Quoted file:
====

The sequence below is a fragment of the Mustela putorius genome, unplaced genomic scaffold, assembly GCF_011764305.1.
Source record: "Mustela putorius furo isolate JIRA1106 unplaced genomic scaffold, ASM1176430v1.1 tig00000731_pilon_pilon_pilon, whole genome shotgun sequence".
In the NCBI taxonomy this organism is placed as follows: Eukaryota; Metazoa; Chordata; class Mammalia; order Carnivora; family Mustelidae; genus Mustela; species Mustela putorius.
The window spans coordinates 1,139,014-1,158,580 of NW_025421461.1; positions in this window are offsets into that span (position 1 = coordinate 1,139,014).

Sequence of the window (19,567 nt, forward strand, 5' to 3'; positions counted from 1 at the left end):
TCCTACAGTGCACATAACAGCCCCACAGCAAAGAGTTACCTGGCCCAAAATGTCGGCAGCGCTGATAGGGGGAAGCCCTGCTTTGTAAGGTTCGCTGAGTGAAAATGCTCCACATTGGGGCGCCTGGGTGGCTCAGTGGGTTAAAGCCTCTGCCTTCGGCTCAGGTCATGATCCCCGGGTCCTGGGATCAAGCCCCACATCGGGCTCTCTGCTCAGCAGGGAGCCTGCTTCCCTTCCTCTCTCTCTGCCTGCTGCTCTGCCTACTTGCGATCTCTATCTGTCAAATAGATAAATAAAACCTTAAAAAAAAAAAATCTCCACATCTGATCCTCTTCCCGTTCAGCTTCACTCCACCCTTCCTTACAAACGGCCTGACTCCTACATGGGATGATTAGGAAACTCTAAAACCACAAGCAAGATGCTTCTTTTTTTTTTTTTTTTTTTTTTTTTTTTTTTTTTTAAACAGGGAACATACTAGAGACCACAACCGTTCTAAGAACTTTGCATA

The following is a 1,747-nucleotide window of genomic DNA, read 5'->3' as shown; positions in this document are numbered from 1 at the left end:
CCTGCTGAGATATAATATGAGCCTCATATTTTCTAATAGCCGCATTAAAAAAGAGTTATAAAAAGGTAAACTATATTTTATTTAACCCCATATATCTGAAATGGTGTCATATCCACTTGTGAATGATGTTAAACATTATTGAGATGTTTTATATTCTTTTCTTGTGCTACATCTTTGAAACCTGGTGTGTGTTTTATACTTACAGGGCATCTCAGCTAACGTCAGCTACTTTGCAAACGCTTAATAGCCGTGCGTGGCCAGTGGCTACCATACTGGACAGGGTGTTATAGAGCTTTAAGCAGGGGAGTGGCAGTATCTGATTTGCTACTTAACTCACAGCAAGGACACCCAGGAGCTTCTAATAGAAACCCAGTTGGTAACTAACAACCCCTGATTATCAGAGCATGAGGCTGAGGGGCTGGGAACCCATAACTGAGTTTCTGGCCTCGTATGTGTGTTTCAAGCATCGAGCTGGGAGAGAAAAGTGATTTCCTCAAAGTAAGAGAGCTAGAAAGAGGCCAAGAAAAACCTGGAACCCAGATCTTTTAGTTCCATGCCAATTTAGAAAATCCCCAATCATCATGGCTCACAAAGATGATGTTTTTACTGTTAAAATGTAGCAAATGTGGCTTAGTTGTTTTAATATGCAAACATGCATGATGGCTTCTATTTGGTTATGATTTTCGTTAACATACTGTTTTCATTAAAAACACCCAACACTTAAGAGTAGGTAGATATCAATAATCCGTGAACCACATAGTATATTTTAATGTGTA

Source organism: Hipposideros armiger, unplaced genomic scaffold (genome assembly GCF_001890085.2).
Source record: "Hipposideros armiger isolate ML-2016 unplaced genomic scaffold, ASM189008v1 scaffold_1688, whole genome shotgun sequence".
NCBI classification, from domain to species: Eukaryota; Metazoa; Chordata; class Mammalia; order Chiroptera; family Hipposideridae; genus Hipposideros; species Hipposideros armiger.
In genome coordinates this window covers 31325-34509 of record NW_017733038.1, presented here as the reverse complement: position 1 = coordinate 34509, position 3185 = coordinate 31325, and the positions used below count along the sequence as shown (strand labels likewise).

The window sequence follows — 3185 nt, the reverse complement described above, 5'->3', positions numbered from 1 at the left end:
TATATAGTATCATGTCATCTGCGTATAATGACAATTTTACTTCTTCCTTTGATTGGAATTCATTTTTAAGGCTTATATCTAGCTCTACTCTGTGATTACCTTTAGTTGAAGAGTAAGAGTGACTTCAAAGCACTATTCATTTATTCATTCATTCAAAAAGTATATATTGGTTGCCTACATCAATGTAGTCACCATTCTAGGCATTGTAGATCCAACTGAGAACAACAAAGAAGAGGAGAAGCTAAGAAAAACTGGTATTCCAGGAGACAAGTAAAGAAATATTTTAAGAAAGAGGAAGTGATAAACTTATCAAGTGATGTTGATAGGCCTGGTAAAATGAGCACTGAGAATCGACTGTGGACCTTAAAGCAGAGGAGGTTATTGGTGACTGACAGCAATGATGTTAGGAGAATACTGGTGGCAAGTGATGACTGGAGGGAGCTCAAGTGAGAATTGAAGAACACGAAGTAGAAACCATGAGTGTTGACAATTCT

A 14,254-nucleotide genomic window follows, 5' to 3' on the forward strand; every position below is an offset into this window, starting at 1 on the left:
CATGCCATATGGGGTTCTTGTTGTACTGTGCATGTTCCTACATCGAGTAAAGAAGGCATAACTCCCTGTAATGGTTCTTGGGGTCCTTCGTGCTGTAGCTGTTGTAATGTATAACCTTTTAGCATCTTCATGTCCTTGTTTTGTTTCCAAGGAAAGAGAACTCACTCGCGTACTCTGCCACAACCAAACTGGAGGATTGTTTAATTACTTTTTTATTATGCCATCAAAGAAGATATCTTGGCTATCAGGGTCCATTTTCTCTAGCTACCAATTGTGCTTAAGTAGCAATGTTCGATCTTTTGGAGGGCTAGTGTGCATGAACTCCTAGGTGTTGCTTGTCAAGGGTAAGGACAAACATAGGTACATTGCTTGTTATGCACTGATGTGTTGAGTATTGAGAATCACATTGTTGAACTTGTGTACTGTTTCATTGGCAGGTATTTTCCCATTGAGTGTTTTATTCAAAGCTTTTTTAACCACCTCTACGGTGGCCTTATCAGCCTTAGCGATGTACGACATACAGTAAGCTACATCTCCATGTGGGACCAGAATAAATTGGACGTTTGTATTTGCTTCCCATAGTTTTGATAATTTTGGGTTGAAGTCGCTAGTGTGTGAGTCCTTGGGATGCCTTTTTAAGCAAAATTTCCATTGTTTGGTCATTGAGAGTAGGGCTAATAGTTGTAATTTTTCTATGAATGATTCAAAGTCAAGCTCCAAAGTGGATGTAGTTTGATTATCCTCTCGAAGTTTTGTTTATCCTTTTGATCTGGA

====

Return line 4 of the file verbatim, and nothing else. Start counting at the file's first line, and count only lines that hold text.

The window spans coordinates 1,139,014-1,158,580 of NW_025421461.1; positions in this window are offsets into that span (position 1 = coordinate 1,139,014).